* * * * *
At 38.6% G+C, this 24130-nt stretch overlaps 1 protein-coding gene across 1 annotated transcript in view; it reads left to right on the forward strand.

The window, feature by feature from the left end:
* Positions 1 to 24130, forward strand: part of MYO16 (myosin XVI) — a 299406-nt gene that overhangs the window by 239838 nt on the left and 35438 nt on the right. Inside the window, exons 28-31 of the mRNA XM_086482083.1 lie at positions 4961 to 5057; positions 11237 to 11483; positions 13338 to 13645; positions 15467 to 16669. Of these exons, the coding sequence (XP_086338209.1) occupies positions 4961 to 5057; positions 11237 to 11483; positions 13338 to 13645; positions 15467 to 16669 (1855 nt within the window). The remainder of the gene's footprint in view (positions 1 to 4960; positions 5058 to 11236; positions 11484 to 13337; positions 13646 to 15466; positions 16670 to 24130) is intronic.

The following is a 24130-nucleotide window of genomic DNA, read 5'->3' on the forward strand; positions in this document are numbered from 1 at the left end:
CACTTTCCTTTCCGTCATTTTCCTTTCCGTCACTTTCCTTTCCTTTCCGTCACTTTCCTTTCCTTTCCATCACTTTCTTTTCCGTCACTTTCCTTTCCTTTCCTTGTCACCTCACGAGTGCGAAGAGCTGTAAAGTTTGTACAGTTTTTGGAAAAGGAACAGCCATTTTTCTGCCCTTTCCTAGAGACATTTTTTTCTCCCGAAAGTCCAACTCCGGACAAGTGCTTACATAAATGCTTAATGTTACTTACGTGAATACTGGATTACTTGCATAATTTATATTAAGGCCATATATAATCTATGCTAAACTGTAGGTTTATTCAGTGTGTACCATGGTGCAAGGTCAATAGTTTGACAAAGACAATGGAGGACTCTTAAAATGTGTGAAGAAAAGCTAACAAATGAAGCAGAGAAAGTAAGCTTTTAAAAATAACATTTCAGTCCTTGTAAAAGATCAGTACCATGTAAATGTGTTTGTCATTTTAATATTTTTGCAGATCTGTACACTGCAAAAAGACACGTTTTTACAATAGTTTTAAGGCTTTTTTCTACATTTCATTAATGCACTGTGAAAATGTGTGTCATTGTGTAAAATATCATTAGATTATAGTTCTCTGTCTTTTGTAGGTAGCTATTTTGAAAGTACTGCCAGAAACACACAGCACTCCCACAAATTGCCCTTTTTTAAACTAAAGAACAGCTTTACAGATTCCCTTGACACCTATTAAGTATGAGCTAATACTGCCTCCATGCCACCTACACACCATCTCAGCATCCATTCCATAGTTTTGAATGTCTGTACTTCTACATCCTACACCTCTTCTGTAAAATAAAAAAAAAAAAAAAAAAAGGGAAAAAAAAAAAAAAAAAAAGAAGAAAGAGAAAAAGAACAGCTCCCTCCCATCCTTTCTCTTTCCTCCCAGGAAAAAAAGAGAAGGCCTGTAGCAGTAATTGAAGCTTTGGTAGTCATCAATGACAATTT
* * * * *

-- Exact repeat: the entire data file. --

At 38.6% G+C, this 24130-nt stretch overlaps 1 protein-coding gene across 1 annotated transcript in view; it reads left to right on the forward strand.

The window, feature by feature from the left end:
* Positions 1 to 24130, forward strand: part of MYO16 (myosin XVI) — a 299406-nt gene that overhangs the window by 239838 nt on the left and 35438 nt on the right. Inside the window, exons 28-31 of the mRNA XM_086482083.1 lie at positions 4961 to 5057; positions 11237 to 11483; positions 13338 to 13645; positions 15467 to 16669. Of these exons, the coding sequence (XP_086338209.1) occupies positions 4961 to 5057; positions 11237 to 11483; positions 13338 to 13645; positions 15467 to 16669 (1855 nt within the window). The remainder of the gene's footprint in view (positions 1 to 4960; positions 5058 to 11236; positions 11484 to 13337; positions 13646 to 15466; positions 16670 to 24130) is intronic.

The following is a 24130-nucleotide window of genomic DNA, read 5'->3' on the forward strand; positions in this document are numbered from 1 at the left end:
CACTTTCCTTTCCGTCATTTTCCTTTCCGTCACTTTCCTTTCCTTTCCGTCACTTTCCTTTCCTTTCCATCACTTTCTTTTCCGTCACTTTCCTTTCCTTTCCTTGTCACCTCACGAGTGCGAAGAGCTGTAAAGTTTGTACAGTTTTTGGAAAAGGAACAGCCATTTTTCTGCCCTTTCCTAGAGACATTTTTTTCTCCCGAAAGTCCAACTCCGGACAAGTGCTTACATAAATGCTTAATGTTACTTACGTGAATACTGGATTACTTGCATAATTTATATTAAGGCCATATATAATCTATGCTAAACTGTAGGTTTATTCAGTGTGTACCATGGTGCAAGGTCAATAGTTTGACAAAGACAATGGAGGACTCTTAAAATGTGTGAAGAAAAGCTAACAAATGAAGCAGAGAAAGTAAGCTTTTAAAAATAACATTTCAGTCCTTGTAAAAGATCAGTACCATGTAAATGTGTTTGTCATTTTAATATTTTTGCAGATCTGTACACTGCAAAAAGACACGTTTTTACAATAGTTTTAAGGCTTTTTTCTACATTTCATTAATGCACTGTGAAAATGTGTGTCATTGTGTAAAATATCATTAGATTATAGTTCTCTGTCTTTTGTAGGTAGCTATTTTGAAAGTACTGCCAGAAACACACAGCACTCCCACAAATTGCCCTTTTTTAAACTAAAGAACAGCTTTACAGATTCCCTTGACACCTATTAAGTATGAGCTAATACTGCCTCCATGCCACCTACACACCATCTCAGCATCCATTCCATAGTTTTGAATGTCTGTACTTCTACATCCTACACCTCTTCTGTAAAATAAAAAAAAAAAAAAAAAAAGGGAAAAAAAAAAAAAAAAAAAGAAGAAAGAGAAAAAGAACAGCTCCCTCCCATCCTTTCTCTTTCCTCCCAGGAAAAAAAGAGAAGGCCTGTAGCAGTAATTGAAGCTTTGGTAGTCATCAATGACAATTT